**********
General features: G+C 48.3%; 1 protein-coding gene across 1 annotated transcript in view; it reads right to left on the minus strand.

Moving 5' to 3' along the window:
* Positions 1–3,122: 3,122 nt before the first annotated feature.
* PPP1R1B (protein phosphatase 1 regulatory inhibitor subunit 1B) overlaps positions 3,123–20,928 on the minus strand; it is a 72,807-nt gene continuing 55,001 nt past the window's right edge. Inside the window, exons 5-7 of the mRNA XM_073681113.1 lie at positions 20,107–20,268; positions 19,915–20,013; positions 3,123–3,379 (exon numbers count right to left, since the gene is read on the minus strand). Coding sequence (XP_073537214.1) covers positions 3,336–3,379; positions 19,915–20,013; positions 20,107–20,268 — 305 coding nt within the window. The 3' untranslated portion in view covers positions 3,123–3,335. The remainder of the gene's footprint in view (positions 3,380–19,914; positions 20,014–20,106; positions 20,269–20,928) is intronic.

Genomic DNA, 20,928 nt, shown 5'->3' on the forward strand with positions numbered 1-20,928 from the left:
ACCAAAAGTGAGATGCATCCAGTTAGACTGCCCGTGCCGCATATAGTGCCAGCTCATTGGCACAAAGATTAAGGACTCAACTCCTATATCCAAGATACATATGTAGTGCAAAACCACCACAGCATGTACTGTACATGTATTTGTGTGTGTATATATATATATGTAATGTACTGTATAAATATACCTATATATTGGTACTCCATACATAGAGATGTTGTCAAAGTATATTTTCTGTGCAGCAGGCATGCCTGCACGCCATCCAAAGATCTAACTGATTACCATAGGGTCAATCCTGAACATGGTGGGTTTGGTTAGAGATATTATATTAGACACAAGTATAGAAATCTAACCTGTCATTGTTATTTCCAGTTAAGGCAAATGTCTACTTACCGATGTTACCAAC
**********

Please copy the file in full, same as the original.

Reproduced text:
General features: G+C 48.3%; 1 protein-coding gene across 1 annotated transcript in view; it reads right to left on the minus strand.

Moving 5' to 3' along the window:
* Positions 1–3,122: 3,122 nt before the first annotated feature.
* PPP1R1B (protein phosphatase 1 regulatory inhibitor subunit 1B) overlaps positions 3,123–20,928 on the minus strand; it is a 72,807-nt gene continuing 55,001 nt past the window's right edge. Inside the window, exons 5-7 of the mRNA XM_073681113.1 lie at positions 20,107–20,268; positions 19,915–20,013; positions 3,123–3,379 (exon numbers count right to left, since the gene is read on the minus strand). Coding sequence (XP_073537214.1) covers positions 3,336–3,379; positions 19,915–20,013; positions 20,107–20,268 — 305 coding nt within the window. The 3' untranslated portion in view covers positions 3,123–3,335. The remainder of the gene's footprint in view (positions 3,380–19,914; positions 20,014–20,106; positions 20,269–20,928) is intronic.

Genomic DNA, 20,928 nt, shown 5'->3' on the forward strand with positions numbered 1-20,928 from the left:
ACCAAAAGTGAGATGCATCCAGTTAGACTGCCCGTGCCGCATATAGTGCCAGCTCATTGGCACAAAGATTAAGGACTCAACTCCTATATCCAAGATACATATGTAGTGCAAAACCACCACAGCATGTACTGTACATGTATTTGTGTGTGTATATATATATATGTAATGTACTGTATAAATATACCTATATATTGGTACTCCATACATAGAGATGTTGTCAAAGTATATTTTCTGTGCAGCAGGCATGCCTGCACGCCATCCAAAGATCTAACTGATTACCATAGGGTCAATCCTGAACATGGTGGGTTTGGTTAGAGATATTATATTAGACACAAGTATAGAAATCTAACCTGTCATTGTTATTTCCAGTTAAGGCAAATGTCTACTTACCGATGTTACCAAC